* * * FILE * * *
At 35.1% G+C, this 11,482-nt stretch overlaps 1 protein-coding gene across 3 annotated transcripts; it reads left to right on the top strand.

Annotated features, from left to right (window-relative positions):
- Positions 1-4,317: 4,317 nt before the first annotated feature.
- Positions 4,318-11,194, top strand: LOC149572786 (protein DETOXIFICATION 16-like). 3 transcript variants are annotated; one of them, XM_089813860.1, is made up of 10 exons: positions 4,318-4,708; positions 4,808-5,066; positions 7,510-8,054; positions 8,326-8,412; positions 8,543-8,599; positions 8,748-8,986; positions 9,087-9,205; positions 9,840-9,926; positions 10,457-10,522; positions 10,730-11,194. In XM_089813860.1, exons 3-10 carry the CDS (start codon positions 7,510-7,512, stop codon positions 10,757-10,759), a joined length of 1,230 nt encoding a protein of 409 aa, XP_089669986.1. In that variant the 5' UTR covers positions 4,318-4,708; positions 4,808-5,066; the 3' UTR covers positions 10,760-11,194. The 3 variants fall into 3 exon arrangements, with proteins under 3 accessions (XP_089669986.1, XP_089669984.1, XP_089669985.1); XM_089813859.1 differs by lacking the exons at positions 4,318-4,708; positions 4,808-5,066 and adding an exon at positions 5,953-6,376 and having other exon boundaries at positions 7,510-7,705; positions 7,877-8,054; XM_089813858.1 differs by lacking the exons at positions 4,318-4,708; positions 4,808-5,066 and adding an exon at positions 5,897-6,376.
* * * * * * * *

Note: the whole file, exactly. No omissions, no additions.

At 35.1% G+C, this 11,482-nt stretch overlaps 1 protein-coding gene across 3 annotated transcripts; it reads left to right on the top strand.

Annotated features, from left to right (window-relative positions):
- Positions 1-4,317: 4,317 nt before the first annotated feature.
- Positions 4,318-11,194, top strand: LOC149572786 (protein DETOXIFICATION 16-like). 3 transcript variants are annotated; one of them, XM_089813860.1, is made up of 10 exons: positions 4,318-4,708; positions 4,808-5,066; positions 7,510-8,054; positions 8,326-8,412; positions 8,543-8,599; positions 8,748-8,986; positions 9,087-9,205; positions 9,840-9,926; positions 10,457-10,522; positions 10,730-11,194. In XM_089813860.1, exons 3-10 carry the CDS (start codon positions 7,510-7,512, stop codon positions 10,757-10,759), a joined length of 1,230 nt encoding a protein of 409 aa, XP_089669986.1. In that variant the 5' UTR covers positions 4,318-4,708; positions 4,808-5,066; the 3' UTR covers positions 10,760-11,194. The 3 variants fall into 3 exon arrangements, with proteins under 3 accessions (XP_089669986.1, XP_089669984.1, XP_089669985.1); XM_089813859.1 differs by lacking the exons at positions 4,318-4,708; positions 4,808-5,066 and adding an exon at positions 5,953-6,376 and having other exon boundaries at positions 7,510-7,705; positions 7,877-8,054; XM_089813858.1 differs by lacking the exons at positions 4,318-4,708; positions 4,808-5,066 and adding an exon at positions 5,897-6,376.